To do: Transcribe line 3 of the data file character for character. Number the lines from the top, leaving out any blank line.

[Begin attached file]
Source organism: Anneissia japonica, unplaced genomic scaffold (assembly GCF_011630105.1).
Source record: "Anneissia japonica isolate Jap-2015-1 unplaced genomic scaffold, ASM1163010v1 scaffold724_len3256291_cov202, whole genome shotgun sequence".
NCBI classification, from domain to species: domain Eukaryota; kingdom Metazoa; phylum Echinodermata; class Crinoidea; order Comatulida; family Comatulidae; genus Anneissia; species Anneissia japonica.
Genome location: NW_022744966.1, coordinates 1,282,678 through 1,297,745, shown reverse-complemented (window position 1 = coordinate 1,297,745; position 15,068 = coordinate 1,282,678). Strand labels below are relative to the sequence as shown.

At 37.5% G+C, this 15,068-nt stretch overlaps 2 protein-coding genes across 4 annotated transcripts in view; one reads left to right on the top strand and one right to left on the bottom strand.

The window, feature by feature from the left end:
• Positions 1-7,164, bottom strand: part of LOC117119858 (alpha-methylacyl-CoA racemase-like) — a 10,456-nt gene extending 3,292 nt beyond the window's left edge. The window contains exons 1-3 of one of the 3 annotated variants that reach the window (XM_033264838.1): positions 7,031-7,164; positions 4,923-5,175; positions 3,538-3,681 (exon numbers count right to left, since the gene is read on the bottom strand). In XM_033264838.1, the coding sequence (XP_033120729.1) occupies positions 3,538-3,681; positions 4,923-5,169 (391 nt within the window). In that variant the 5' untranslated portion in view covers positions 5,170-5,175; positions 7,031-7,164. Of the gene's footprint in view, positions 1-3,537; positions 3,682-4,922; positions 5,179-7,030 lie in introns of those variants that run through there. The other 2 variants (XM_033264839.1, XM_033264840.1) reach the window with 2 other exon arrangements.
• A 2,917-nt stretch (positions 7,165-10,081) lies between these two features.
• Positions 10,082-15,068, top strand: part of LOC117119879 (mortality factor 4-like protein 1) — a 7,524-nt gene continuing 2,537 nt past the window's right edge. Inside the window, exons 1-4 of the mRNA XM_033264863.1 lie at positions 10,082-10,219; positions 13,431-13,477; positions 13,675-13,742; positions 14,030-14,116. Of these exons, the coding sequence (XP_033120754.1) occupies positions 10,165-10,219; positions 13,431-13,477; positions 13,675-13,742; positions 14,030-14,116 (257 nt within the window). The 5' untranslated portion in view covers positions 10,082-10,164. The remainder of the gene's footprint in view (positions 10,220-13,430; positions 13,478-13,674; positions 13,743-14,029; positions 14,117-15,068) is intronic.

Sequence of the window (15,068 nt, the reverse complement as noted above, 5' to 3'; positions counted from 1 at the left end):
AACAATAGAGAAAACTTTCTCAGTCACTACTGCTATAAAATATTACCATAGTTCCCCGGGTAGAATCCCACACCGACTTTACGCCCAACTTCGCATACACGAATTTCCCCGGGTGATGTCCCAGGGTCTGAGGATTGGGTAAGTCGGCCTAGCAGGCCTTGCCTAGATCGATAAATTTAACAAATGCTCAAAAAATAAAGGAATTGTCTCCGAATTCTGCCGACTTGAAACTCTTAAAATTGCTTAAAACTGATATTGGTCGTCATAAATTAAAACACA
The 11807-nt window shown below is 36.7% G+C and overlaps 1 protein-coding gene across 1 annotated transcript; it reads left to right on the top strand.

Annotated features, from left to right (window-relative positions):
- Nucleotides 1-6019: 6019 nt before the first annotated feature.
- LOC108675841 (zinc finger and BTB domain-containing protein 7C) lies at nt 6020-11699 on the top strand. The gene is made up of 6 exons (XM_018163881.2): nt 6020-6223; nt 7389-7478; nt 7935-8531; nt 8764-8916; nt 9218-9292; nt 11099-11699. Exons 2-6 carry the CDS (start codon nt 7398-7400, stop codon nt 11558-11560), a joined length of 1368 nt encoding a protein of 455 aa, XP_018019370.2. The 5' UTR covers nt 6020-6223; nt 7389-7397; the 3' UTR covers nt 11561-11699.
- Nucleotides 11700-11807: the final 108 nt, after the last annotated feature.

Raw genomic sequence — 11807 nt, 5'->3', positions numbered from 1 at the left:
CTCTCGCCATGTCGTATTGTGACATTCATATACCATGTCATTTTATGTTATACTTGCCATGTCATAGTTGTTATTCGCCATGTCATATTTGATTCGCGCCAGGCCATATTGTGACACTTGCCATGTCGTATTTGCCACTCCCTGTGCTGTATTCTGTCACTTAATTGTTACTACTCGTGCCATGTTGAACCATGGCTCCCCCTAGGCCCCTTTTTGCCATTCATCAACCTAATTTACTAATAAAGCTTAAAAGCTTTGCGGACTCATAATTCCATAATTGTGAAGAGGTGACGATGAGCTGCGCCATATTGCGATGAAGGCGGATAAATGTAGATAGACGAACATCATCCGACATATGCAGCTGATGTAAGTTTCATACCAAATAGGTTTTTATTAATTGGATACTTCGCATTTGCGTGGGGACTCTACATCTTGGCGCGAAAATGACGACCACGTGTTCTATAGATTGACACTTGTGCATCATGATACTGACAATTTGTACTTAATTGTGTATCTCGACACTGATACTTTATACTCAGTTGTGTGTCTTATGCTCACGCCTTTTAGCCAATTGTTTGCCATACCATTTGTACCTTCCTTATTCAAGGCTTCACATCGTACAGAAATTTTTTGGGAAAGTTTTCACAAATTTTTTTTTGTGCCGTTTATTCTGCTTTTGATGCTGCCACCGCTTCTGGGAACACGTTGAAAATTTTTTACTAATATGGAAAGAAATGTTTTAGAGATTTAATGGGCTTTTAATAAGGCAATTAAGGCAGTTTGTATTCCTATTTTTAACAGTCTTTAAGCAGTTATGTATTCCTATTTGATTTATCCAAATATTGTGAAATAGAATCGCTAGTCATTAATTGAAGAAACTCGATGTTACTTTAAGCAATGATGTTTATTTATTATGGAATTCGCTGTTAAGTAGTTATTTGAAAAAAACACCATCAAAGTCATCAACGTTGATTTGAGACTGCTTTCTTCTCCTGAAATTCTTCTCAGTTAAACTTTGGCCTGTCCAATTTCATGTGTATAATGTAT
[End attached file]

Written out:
NCBI classification, from domain to species: domain Eukaryota; kingdom Metazoa; phylum Echinodermata; class Crinoidea; order Comatulida; family Comatulidae; genus Anneissia; species Anneissia japonica.